Liberals’ trepidation about the President of the United States were shelved in the Senate on Thursday, as 21 Democrats voted to renew powerful surveillance powers for the executive branch.
In a 65-34 vote, the Senate concurred with a House bill to extend Section 702 of the Foreign Surveillance Intelligence Act for six years with minimal reforms. The legislation now goes to President Trump’s desk for signature.
The spying authority gained notoriety following the disclosures of former NSA contractor Edward Snowden in 2013. Section 702 is geared toward foreign intelligence collection, but often results in the incidental collection of Americans communications, too. The scooped up data is stored in agency databases that can be queried later without a warrant.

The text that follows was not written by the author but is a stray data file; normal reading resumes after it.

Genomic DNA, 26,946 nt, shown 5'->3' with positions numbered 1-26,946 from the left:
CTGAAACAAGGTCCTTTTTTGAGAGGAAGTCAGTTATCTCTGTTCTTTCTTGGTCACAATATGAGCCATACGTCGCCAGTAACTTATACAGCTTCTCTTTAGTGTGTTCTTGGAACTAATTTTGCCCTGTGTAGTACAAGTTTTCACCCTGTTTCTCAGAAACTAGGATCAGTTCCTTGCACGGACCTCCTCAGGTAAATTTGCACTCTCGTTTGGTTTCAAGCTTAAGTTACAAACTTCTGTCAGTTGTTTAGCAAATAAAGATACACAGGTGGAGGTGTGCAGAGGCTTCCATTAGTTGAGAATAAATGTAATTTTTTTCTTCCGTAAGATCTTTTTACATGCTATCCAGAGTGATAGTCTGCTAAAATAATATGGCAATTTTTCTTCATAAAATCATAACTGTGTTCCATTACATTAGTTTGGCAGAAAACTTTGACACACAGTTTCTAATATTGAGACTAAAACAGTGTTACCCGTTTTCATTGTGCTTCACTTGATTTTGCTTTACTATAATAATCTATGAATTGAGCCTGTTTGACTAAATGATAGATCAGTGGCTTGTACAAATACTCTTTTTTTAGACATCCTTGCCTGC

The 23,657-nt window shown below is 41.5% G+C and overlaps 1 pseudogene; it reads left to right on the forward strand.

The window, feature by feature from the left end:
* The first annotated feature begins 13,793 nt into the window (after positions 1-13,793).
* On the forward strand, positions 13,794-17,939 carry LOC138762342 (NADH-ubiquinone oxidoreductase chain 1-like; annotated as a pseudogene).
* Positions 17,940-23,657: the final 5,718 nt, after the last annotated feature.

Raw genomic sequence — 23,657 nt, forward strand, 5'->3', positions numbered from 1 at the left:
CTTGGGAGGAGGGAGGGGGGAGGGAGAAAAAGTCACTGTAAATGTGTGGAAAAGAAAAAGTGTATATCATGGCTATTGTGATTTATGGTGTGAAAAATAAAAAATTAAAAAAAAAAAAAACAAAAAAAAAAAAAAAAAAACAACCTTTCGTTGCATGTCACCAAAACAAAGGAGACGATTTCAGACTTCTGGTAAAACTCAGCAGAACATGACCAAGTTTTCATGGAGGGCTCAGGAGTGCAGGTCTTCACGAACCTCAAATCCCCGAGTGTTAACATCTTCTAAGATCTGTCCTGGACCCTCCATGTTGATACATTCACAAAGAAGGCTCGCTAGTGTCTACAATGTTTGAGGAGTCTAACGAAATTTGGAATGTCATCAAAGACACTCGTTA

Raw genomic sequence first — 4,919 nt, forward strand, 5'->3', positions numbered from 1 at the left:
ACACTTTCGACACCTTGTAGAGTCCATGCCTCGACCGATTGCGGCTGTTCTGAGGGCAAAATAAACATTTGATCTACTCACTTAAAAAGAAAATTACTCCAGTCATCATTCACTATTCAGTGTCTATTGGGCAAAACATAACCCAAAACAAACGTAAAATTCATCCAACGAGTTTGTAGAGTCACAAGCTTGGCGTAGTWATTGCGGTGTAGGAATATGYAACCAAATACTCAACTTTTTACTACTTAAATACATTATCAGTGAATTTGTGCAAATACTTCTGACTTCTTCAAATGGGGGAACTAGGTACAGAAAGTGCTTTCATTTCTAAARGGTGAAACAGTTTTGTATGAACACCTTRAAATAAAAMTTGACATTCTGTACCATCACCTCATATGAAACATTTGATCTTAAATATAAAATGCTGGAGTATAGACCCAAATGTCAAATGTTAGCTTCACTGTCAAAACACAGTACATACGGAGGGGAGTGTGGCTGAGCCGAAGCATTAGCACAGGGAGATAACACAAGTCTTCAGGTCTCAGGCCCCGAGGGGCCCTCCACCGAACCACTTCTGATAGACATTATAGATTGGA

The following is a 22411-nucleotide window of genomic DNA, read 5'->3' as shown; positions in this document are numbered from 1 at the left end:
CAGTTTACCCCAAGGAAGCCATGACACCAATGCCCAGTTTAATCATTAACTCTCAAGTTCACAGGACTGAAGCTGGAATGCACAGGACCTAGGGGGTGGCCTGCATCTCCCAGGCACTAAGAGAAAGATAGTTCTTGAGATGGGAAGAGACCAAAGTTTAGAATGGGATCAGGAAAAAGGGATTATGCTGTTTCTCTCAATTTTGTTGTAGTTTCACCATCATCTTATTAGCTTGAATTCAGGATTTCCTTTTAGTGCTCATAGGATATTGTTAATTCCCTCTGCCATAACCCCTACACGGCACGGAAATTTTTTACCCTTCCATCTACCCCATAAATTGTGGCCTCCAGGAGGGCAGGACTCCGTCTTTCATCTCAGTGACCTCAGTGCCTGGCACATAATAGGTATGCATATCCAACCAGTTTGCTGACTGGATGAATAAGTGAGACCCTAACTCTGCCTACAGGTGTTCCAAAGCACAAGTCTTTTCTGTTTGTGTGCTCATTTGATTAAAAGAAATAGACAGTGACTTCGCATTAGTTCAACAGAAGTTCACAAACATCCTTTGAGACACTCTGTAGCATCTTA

Intelligence community officials have rebuffed repeated request from lawmakers to disclose just how many Americans have their communications incidentally vacuumed up by spy agency.
Efforts in both the House and Senate to enact warrant requirements on 702 database searches failed, with dozens of Democrats joining Republicans to defeat reform amendments.
“This is a critical tool,” Sen. Mark Warner (D-Va.), said ahead of Thursday’s vote. “I do not believe it has been abused or will be abused,” he went on to claim.
Privacy advocates argue that the potential for abuse is already built into the program. Earlier this week, Edward Snowden used his Twitter account to urge individuals to contact their Senators and urge them to vote against 702 reauthorization.
“The Senate is rubber-stamping a bill granting the White House greater authority spy on immigrants, journalists, dissidents, and you,” the whistleblower said.
Those concerns were heard by several dissenting Senators.
“The American people deserve better than the legislation before us,” Sen. Martin Heinrich (D-N.M.) said before the vote. “The American people deserve better than warrantless wiretapping.”